You may not know his name. But you definitely know his face and his body of work. For more than 30 years, John Kapelos has been working steadily in movies and TV, in a variety of character roles in both comedies and dramas. He’s recently had a recurring role as Picker in the acclaimed FX series “Justified,” as well as turns in “Psych,” “Modern Family,” and “Graceland.” But his most enduring character is more than likely Carl the Janitor from 1985’s “The Breakfast Club.”
As the John Hughes classic celebrates its thirtieth anniversary (yes, it’s been 30 years) with a re-release to the big screen on March 26, there’s been a flurry of activity, as the media tries to capture what “The Breakfast Club” meant to a generation that came of age during that era—and the generations afterwards, for that matter.
It may be cliché to say that movies like that don’t get made anymore, but it’s becoming glaringly obvious that statement is true. Part of it is because Hollywood won’t allow it; but just as big a part of it is because these kinds of movies, made by Hughes, John Landis, or Amy Heckerling became the standard. Instead of being viewed as signposts on the highway, they were taken to be a template. And the copies being made as the years rolled by have us playing the originals more and more.
As Kapelos and other members of the cast give interviews and do featurettes about “The Breakfast Club,” the man who wrote and directed the cinematic classic about a group of disparate students forced to spend detention together is sadly missed. Hughes passed away in 2009 of a heart attack.
Kapelos is easygoing and affable as he recalls his time on set, as well as the myriad other projects he has worked on over the years. Some of his more memorable roles include a turn on “Seinfeld” as a sniffling accountant which leads the gang to think he’s on drugs; also sandwiched around “The Breakfast Club” were two other 1980s classics written and directed by Hughes: Kapelos was in “Sixteen Candles” as the decidedly unsophisticated Rudy and he played Dino in “Weird Science.”
The London, Ontario native laughed when he was asked if he has ever come across something he’s done on TV or in a movie and totally forgot about it. But being the consummate actor, he focuses in more on the performance than a particular project.
“I’m so into doing what I do and love acting—filmmaking and the craft of it—I remember a lot of these circumstances,” Kapelos said. “When I do see something, when I do see a movie or a TV show that I’m involved with, the things that I remember are what they didn’t use, or that take—I remember all the stuff around it.”
Even now, after establishing himself as a performer who can play a wide variety of characters in both comedy and drama, he understands it’s still ultimately about whether as an actor he can deliver the goods. And a big part of that is in the audition, to be able to show what he has to offer.
“Producers just have the widest possible sets of choices,” he said about the casting process. “And you’ve always got to go in there and kick ass. This isn’t the post office. For actors like me it’s not a meritocracy. There are the odd times when I get offers or people think of me. A lot of the times they’re just like a pickup game of baseball. I can play shortstop; let me play shortstop.”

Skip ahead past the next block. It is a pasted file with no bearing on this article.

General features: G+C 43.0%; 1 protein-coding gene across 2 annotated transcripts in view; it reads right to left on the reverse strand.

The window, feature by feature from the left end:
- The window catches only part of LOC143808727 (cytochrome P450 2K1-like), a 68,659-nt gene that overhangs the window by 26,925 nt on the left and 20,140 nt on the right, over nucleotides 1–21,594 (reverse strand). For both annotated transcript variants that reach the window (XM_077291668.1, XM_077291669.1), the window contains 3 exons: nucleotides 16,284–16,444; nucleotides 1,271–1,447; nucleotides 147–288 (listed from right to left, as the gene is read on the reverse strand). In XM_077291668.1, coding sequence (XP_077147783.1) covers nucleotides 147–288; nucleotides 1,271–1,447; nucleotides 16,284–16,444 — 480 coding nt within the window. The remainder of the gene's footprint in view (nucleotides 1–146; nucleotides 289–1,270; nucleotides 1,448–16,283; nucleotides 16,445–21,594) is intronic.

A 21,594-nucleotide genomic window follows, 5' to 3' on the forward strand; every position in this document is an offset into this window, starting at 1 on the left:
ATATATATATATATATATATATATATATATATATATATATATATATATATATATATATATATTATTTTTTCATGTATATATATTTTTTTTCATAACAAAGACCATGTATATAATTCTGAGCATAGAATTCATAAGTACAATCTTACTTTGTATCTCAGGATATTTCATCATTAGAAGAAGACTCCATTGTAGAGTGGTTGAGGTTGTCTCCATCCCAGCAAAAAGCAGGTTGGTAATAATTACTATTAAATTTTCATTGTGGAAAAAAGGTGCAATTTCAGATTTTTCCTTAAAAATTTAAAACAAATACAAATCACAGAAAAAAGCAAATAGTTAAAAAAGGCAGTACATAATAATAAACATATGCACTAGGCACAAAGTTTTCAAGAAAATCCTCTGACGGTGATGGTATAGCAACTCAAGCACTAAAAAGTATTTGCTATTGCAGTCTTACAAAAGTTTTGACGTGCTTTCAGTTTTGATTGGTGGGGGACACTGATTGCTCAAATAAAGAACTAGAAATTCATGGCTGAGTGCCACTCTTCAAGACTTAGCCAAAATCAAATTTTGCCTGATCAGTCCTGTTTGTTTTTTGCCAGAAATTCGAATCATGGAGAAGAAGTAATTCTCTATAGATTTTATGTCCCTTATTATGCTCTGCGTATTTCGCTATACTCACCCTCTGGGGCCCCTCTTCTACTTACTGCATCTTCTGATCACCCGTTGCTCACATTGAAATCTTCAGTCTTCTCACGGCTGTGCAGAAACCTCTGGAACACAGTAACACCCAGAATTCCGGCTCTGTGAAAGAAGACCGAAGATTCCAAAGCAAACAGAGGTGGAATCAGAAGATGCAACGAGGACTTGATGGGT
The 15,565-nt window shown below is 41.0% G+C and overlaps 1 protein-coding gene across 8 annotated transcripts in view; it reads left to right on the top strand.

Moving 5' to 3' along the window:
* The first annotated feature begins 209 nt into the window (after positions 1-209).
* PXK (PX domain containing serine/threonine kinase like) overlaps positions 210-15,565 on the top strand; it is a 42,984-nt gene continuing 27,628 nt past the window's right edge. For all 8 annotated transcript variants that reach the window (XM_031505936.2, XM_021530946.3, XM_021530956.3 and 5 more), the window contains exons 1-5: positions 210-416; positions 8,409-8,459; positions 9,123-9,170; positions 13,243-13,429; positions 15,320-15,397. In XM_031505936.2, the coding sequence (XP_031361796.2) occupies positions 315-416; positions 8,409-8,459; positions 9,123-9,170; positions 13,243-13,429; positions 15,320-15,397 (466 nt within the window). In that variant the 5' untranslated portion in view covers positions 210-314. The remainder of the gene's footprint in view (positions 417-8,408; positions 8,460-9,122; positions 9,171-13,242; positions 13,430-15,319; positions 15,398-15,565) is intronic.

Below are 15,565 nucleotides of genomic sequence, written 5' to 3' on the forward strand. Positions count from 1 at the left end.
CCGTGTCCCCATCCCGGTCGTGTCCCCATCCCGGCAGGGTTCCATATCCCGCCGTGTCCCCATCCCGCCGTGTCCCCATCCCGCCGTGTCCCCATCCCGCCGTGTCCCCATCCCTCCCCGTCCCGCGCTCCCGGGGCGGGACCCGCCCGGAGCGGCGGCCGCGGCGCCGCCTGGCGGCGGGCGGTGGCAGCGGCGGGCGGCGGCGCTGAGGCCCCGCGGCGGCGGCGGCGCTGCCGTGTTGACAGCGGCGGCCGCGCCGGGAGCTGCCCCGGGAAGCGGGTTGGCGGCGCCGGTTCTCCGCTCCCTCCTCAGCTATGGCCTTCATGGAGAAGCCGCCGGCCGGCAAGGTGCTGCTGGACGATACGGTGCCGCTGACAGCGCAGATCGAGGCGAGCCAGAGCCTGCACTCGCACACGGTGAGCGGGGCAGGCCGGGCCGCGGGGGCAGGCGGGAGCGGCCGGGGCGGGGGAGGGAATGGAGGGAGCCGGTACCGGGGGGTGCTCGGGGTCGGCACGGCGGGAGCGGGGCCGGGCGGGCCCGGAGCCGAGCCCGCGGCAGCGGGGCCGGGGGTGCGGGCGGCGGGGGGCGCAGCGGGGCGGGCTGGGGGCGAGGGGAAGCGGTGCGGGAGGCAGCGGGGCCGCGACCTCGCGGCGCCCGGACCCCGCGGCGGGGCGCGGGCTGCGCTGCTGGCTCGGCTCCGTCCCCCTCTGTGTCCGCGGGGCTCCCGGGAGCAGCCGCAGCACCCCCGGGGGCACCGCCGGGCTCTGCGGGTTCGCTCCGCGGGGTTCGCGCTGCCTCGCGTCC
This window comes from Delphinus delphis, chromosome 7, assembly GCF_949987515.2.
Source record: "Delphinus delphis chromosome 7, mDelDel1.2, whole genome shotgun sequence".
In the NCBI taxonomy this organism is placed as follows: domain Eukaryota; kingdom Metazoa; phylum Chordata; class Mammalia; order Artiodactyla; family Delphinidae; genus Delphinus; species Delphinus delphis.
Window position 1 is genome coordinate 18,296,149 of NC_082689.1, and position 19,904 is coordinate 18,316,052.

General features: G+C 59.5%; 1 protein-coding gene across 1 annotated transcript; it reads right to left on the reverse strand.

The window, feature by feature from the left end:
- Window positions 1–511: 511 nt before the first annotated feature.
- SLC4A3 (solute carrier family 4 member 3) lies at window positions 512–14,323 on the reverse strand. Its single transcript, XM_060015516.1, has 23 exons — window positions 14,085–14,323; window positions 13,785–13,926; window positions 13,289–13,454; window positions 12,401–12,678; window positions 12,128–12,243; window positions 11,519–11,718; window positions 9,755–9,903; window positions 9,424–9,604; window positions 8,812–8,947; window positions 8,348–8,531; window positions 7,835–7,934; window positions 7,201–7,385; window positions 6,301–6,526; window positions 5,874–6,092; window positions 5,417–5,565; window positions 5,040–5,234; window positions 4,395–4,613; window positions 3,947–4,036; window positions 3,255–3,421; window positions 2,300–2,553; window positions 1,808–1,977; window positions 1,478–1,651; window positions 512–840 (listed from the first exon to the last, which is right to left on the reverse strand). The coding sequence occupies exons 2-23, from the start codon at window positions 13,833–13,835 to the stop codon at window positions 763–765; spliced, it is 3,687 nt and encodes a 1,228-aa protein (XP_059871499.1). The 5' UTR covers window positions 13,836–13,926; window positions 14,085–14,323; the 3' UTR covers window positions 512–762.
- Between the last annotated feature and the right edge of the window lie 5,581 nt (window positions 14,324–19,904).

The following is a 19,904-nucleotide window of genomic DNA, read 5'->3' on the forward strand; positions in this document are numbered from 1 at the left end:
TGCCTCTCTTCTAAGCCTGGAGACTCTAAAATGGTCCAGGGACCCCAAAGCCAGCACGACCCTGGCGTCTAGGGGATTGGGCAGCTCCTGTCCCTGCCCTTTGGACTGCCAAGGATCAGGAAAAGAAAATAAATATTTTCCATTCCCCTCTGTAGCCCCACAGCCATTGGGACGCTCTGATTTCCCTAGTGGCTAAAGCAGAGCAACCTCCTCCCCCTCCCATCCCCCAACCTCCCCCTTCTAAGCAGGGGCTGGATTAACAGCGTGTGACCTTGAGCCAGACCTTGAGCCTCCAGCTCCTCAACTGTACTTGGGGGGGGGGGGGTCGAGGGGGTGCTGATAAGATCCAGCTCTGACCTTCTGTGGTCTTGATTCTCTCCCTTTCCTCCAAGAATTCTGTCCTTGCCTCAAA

The talk soon turns to “The Breakfast Club” and what it meant to him personally as well as his career. Kapelos has fond memories of making the movie, and has a great affection for Hughes. And while some actors may resent being reminded often of something that they did 30 years ago, Kapelos doesn’t see it that way.
“I’m proud of it. I embrace it. I’ve always embraced it. I loved working with John Hughes. I loved the experience. I dug what the film gave me. It’s part of my road, you know? So that’s cool. I’m with it.”
One question that is always asked—that has to be asked, of course—is the why. Why does this movie resonate? Why does it seem that certain movies like “The Breakfast Club” stick around and become part of the vernacular?
“I’ve naturally thought about this a fair bit,” Kapelos said. “I think what happens is that people are predisposed to liking the films that they saw when they are adolescents. I have a certain soft spot for movies that were great when I was a teenager. And then you go back and revisit them and for the most part they’re shit. For the most part they didn’t age well, but there are these films that for various generations, that seem to touch a major chord, or the third rail of emotion, or whatever you want to call it. And John’s movies, first of all, were very well written, they were passionate, and they also did not condescend to the kids. When I grew up in the 1960s, there were really no movies that talked to me as an adolescent.”
Kapelos also touched on the originality factor. There was a certain freedom to Hughes’ movies, and other films of the era. Movies were a separate part of the entertainment landscape, which can be hard to understand for today’s younger audiences who are used to dialing everything up much in the same way.
“I don’t like using the term ‘politically correct’ because I think it’s been abused or disabused by all sorts of people and the politics of right or left or whatever, [but] there was kind of a freedom and an unabashed nature to his films that at times would make you wince,” he said. “Like perhaps the Long Duk Dong character in ‘16 Candles,’ and that may not be considered absolutely cool today, but I also think there was an edginess to the movies, and there’s so much safety, and people are so careful about what they say today, in the hopes that they don’t offend, that just wasn’t there.”